Most commercial landlords require new tenants to purchase a property insurance policy that will provide coverage during the tenants’ lease period. By requiring the tenant to purchase property insurance, the landlord does not bear the responsibility of purchasing a broad, all-encompassing insurance policy – an “all risk” policy – that would cover every possible activity that could take place on the landlord’s property. All risk policies tend to be expensive, and instead of passing that cost to the tenant, the tenant can purchase a less expensive insurance policy tailored to his business. However, as the landlord in the case below discovered, just because a tenant purchases an insurance policy does not mean all the landlord’s property interests are properly covered.
In Scottsdale Ins. Co. v. Mason Park Properties LP, 249 Fed.Appx. 323, 2007 WL 2710735 (5th Cir. 2007), the commercial tenant’s insurer brought action against the tenant, landlord, and tenant’s insurance agent, seeking a declaratory judgment regarding the rights to proceeds of tenant’s commercial property insurance policy for property losses resulting from a fire at a leased restaurant. Mason Park Properties LP (“Mason Park”) was the owner of the building in which Taste of Katy was a tenant. Taste of Katy’s lease agreement required it to secure insurance designating the landlord as a loss payee for property insurance and as an additional insured for commercial general liability insurance. On July 12, 2004, a certificate of insurance was issued showing that the tenant had $1,000,000 worth of commercial general liability coverage, $100,000 worth of property damage coverage, and it listed Mason Park as a “certificate holder.”
On November 1, 2004, Taste of Katy made a claim in the amount of the policy limits for losses due to a fire. Seemingly ignoring the certificate of insurance listing Mason Park as a “certificate holder,” the United States Court of Appeals for the Fifth Circuit (Texas) affirmed the district court’s decision that the landlord was not covered under the property coverage portion of the tenant’s policy. The Fifth Circuit found that Mason Park was not covered because it was not properly listed under the loss payable provision:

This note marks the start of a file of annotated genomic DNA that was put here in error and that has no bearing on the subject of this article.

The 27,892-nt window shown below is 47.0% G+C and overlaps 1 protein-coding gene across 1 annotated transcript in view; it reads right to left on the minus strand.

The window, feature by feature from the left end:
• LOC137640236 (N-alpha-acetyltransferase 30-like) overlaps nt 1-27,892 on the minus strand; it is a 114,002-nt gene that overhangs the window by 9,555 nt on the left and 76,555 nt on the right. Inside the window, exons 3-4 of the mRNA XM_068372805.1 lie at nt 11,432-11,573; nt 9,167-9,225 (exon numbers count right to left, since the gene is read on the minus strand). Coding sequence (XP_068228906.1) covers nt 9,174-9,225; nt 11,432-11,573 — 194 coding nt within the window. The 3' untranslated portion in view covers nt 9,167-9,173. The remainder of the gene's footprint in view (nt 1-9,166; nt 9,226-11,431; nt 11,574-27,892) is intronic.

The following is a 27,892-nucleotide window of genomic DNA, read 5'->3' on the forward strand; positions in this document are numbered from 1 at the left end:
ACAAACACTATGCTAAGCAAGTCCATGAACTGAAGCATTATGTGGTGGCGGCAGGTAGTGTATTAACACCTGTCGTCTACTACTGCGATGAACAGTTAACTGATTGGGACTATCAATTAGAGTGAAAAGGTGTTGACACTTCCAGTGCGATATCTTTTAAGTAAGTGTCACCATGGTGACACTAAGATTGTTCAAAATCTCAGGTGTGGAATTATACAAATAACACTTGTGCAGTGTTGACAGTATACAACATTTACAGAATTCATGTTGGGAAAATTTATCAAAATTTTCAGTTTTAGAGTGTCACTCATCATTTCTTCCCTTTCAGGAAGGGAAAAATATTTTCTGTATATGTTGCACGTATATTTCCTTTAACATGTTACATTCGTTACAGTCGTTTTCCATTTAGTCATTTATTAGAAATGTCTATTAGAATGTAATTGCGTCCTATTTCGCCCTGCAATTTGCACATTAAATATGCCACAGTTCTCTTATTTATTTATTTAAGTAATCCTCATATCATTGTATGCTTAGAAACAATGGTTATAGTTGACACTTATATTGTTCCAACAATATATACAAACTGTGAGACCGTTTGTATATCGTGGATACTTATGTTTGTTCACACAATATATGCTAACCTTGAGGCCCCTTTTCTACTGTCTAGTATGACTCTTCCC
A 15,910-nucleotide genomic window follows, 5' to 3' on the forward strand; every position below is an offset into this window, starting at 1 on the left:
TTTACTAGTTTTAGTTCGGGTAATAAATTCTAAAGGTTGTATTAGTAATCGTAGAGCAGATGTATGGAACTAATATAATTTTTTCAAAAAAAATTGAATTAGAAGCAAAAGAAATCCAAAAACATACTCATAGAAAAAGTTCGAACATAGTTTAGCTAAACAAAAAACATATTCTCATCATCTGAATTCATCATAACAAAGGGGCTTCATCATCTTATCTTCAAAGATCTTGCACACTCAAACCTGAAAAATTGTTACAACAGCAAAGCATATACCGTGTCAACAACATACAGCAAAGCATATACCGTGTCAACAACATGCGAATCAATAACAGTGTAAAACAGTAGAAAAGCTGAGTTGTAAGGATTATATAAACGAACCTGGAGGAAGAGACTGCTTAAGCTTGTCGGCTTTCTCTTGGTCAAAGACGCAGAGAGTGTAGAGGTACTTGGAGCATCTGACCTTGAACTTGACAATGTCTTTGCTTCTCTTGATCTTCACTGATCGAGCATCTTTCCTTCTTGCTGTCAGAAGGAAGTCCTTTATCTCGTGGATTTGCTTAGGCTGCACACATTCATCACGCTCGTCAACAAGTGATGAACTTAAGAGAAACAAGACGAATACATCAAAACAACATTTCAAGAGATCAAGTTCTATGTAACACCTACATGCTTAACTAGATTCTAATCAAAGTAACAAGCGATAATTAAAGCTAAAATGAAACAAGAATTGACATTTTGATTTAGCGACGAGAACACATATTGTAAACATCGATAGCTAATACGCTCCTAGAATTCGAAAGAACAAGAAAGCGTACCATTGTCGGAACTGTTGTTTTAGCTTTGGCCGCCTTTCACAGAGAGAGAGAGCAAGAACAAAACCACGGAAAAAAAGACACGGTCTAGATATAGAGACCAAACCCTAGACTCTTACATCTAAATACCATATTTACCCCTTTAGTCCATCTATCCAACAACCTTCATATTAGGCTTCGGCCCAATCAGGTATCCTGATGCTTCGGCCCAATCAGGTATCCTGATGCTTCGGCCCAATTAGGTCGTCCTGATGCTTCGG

The loss payable provision, which modified the property coverage part, originally stated that the name and address of the loss payee was ‘to follow.’ Nothing in the loss payable provision or anywhere else gave [the insurer] notice that Mason Park was the intended loss payee.
The Fifth Circuit concluded Mason Park was not entitled to the insurance proceeds because:
[N]othing in the property coverage part indicates that Mason Park is a loss payee, an additional insured, or otherwise has coverage, [therefore] it cannot recover under the property coverage part.
As Scottsdale Ins. Co. v. Mason Park Properties, LP demonstrates, merely being a “certificate holder” will not do; the policy must explicitly state somewhere that you, as the landlord, are entitled to any insurance proceeds. So if you’re a commercial landlord, make sure that your tenants list you as a “loss payee,” or something similar, in their insurance policies. Otherwise, you might find yourself without any rights to the insurance proceeds should your property experience a loss.